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Marine Ecology Progress Series

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MEPS 123:259-271 (1995)  -  doi:10.3354/meps123259

Effects of grazing, sedimentation and phytoplankton cell lysis on the structure of a coastal pelagic food web

Brussaard CPD, Riegman R, Noordeloos AAM, Cadée GC, Witte H, Kop AJ, Nieuwland G, van Duyl FC, Bak RPM

The influence of grazing, sedimentation and phytoplankton cell lysis on the dynamics of a coastal pelagic ecosystem in the Southern Bight of the North Sea was studied during spring/summer 1992. Diatoms in the >8 um size fraction dominated during early spring, due to size-differential control by microzooplankton. This diatom spring bloom became silicate depleted and declined by sedimentation. A Phaeocystis bloom developed in early summer. Phytoplankton cell lysis was the major loss factor for Phaeocystis, accounting for 75% of the decline of the bloom. Bacterial production was positively correlated with phytoplankton cell lysis, and bacterial carbon demand could be supplied by cell lysis. This illustrates the importance of phytoplankton cell lysis in providing energy for the microbial loop. A new method (nicotine addition technique) was used to estimate mesozooplankton grazing on microzooplankton. Mesozooplankton appeared to prefer microzooplankton as a food source, though there occasionally was substantial grazing on phytoplankton. We conclude that grazing and sedimentation, as well as cell lysis, are structuring mechanisms for algal bloom dynamics.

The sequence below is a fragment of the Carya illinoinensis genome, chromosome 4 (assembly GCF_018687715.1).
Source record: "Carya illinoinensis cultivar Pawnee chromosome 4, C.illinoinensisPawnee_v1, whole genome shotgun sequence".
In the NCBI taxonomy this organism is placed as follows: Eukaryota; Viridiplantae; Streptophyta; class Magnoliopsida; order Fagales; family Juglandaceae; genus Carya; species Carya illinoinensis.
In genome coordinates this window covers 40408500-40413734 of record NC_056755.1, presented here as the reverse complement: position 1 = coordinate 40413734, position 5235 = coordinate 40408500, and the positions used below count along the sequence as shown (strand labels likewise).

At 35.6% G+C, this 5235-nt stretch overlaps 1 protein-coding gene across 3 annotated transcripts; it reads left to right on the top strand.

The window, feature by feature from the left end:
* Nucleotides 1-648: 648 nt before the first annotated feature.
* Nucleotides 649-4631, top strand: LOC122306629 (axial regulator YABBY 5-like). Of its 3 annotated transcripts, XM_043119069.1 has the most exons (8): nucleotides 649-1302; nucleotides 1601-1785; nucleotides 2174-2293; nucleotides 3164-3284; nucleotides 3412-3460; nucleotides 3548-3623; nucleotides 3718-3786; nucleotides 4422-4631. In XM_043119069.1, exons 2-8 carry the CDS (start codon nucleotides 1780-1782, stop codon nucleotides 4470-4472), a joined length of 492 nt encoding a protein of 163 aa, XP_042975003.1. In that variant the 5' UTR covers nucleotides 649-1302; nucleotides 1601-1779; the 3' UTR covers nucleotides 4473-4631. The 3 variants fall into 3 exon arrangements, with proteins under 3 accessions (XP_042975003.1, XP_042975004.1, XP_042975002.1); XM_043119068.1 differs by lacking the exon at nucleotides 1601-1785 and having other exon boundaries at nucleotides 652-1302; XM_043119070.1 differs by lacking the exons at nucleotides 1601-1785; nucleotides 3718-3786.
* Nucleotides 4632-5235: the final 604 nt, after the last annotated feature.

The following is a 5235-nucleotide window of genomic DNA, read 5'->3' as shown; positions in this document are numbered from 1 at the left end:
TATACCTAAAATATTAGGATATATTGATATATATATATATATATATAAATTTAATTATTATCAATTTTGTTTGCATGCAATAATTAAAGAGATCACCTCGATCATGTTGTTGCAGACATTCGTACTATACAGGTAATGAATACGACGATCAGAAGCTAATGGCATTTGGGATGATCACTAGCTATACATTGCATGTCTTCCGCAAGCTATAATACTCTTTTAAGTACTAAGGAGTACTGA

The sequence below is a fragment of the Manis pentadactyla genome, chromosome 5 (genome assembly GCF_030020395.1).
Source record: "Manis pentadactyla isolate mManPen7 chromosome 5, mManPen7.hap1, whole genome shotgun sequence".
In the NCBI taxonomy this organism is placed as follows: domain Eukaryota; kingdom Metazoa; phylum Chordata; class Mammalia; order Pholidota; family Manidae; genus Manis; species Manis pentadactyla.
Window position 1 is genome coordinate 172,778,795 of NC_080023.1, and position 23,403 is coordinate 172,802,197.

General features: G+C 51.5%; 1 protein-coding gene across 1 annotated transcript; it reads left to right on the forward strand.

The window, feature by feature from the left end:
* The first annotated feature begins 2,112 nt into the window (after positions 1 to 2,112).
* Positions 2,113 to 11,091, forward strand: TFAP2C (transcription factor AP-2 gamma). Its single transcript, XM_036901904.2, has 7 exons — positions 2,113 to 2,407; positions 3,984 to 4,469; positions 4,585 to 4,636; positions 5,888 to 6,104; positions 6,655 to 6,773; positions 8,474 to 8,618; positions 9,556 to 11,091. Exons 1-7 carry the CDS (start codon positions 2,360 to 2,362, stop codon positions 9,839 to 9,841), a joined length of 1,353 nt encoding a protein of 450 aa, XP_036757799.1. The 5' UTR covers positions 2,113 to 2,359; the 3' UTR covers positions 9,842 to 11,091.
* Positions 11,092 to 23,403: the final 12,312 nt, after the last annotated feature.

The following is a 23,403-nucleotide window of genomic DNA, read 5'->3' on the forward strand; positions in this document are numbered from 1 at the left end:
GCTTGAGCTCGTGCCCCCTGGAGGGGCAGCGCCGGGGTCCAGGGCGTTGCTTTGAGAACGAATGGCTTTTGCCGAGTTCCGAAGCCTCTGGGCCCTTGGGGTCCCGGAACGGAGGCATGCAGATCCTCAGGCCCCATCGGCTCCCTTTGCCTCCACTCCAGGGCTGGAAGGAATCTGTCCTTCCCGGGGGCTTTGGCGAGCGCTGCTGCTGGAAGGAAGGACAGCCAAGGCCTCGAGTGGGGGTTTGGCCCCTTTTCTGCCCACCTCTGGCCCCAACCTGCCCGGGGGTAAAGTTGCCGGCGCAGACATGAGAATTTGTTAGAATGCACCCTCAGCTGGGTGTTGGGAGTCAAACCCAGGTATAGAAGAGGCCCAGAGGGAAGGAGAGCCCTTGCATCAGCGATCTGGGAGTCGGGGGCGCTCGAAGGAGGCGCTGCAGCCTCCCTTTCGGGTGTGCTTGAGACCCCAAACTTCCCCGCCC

Phytoplankton cell lysis . Grazing . Pelagic food web . Phaeocystis . Microbial loop

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